(Reuters) - More than a quarter of a million people will vote on Sunday for the next leader of the small Indian Ocean nation of the Maldives in an election criticized internationally for a lack of transparency and suppression of government critics.
Restrictions on the media and alleged changes to voting practices have also raised questions over the fairness of the poll and created uncertainty over the post-election situation in the islands, best known as a luxury holiday destination and a key state in the battle for influence between India and China.
WHO HAS THE EDGE IN THE ELECTION?
With no opinion polls, calling a winner is difficult.
Non-government organizations and diplomats who have traveled to the country say opposition candidate Ibrahim Mohamed Solih (Ibu), pledging greater democracy and a corruption crackdown, would be likely to win if there were free and fair elections.
President Abdulla Yameen, who is seeking a second five-year tenure, is campaigning on a promise to boost the economy in a Chinese-backed infrastructure drive - a vote-winning strategy, say his supporters.
But his government has locked up scores of popular leaders who backed him in the 2013 polls including his half-brother, former president Maumoon Abdul Gayoom, who ruled the country for 30 years.
Gayoom’s wife posted a video on Thursday urging voters to “end this tyranny” and supporters of all the jailed leaders are expected to vote against Yameen, though that may not be enough to defeat him.
HAS THE ELECTION CAMPAIGN BEEN FREE AND FAIR?
Along with the jailing of opposition leaders for various reasons after speedy trials, Yameen has made several appointments activists say make a free and fair election difficult.
He annulled a Supreme Court ruling that quashed the convictions of nine opposition leaders, including former president Mohamed Nasheed, the country’s first democratically elected leader, sparking a political crisis in February.
He then appointed a new chief justice after removing his predecessor for ordering the releases, sacked two police chiefs and enacted laws in parliament without a required quorum.
Diplomats say Yameen’s action in the last 18 months have been aimed at removing any barriers to winning the election.
HOW ABOUT THE ELECTION MONITORS?
Many international organizations including the European Union have declined the offer to visit and monitor the election, fearing they might be used as a tacit endorsement to Yameen if there are voting irregularities.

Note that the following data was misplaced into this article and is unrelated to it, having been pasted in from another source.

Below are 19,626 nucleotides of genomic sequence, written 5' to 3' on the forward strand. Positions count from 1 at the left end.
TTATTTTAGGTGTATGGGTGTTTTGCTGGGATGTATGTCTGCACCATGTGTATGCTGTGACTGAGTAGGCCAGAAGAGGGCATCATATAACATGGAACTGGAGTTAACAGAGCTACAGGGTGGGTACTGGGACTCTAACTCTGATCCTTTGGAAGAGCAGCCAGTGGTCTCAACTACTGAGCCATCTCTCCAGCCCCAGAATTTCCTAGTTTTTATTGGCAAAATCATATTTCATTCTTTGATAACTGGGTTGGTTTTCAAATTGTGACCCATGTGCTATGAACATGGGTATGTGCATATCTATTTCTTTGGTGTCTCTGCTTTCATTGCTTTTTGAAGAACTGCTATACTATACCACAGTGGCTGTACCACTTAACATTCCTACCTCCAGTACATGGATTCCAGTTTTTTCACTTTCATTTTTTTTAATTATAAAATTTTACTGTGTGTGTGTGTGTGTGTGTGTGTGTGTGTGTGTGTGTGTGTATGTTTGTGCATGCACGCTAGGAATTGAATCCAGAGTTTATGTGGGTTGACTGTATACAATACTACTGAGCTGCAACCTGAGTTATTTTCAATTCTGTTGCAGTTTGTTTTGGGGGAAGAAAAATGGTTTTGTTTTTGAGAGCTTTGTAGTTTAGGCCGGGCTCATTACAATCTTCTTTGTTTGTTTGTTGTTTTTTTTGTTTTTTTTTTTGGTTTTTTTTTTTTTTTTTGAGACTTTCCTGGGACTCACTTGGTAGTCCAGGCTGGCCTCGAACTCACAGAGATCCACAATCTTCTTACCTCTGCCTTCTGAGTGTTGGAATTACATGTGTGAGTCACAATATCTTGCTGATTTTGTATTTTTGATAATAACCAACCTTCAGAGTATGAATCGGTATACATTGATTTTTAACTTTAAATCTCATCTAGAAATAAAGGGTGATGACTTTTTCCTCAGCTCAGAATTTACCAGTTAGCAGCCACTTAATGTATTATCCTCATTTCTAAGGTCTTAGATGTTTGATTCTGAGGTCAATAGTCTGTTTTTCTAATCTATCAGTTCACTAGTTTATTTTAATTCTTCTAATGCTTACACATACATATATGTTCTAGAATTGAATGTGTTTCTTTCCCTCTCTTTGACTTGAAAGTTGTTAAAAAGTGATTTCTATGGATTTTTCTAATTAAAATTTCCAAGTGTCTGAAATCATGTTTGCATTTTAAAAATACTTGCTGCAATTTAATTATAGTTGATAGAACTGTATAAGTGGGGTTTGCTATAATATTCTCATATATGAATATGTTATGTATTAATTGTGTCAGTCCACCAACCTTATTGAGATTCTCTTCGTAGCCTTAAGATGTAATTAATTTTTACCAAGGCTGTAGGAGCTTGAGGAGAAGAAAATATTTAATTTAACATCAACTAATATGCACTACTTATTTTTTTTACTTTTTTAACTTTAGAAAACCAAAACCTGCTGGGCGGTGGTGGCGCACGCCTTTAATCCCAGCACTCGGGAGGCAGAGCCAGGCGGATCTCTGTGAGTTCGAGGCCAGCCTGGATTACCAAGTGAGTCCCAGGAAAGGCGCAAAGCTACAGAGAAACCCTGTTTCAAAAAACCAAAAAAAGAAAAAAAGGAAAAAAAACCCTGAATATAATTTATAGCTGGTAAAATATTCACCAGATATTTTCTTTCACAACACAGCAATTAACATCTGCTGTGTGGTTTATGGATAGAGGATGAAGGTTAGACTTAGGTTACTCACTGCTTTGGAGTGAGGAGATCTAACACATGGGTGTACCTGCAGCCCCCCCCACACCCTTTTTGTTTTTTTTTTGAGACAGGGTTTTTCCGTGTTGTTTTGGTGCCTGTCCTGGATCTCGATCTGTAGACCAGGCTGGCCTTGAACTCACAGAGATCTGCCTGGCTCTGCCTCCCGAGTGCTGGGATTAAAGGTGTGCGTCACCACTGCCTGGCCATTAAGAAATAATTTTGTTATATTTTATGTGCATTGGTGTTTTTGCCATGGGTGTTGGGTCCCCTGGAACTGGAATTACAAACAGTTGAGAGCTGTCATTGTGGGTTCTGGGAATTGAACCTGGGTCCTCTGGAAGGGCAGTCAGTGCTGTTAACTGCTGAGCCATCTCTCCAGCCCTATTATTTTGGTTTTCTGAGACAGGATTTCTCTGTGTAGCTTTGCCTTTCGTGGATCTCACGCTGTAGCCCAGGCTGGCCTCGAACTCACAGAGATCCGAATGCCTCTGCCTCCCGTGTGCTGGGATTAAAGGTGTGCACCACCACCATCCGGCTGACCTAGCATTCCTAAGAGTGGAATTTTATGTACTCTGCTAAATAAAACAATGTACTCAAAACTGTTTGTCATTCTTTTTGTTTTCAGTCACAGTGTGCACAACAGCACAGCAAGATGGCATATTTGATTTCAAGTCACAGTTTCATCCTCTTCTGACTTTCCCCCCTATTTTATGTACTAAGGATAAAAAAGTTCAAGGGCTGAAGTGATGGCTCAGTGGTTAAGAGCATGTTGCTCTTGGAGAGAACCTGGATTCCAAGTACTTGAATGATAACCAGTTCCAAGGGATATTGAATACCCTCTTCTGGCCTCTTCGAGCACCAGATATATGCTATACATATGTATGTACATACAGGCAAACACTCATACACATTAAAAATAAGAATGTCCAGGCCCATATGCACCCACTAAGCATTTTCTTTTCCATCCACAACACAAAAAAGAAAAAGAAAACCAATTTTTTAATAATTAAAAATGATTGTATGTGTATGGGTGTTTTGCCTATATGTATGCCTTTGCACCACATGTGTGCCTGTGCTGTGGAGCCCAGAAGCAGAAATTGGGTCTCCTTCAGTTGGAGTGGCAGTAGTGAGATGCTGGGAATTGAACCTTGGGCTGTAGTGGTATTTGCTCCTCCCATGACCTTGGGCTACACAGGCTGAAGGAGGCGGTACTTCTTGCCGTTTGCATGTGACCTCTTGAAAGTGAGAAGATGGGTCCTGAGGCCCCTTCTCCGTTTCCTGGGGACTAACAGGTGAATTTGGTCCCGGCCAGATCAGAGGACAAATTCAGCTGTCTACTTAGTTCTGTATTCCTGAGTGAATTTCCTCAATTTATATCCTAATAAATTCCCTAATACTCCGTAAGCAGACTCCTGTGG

The Elections Commission has said 61 international monitors are expected, but they have not said who they will be. Locally they expect more than 2,000 monitors, but observers have expressed concern over new vote-counting rules they say will prevent them from seeing individual ballot papers - a charge the government denies.
WHAT ABOUT INTERNATIONAL PRESSURE?
Backed by China and Saudi Arabia, Yameen has so far been able to resist international pressure to free his opponents over the last two years - though he did allow former president Nasheed to leave jail in 2016 for medical leave in Britain, where he claimed asylum.
That could change in the future, however: the European Union and the United States have both warned of possible sanctions against Yameen and his allies if the upcoming elections are not free and fair.
WHAT WILL HAPPEN AFTER THE ELECTION?
Most analysts and diplomats expect a chaotic situation with the loser not accepting the result. If Yameen loses, the opposition expects him to declare a state of emergency, use the Elections Commission and the Supreme Court to annul the poll and either call for a fresh election, or change the constitution to extend his term. Opposition candidate Ibu could also face arrest, they add.
Even if Yameen loses, he will be the president until Nov. 17 this year, according to the constitution.
If Ibu loses, the opposition is expected to protest across the country, but diplomats expect Yameen to use a state of emergency, police, and the military to control any such protests.
Reporting by Shihar Aneez in COLOMBO and Mohamed Junayd in MALE, editing by Alasdair Pal and Sanjeev Miglani
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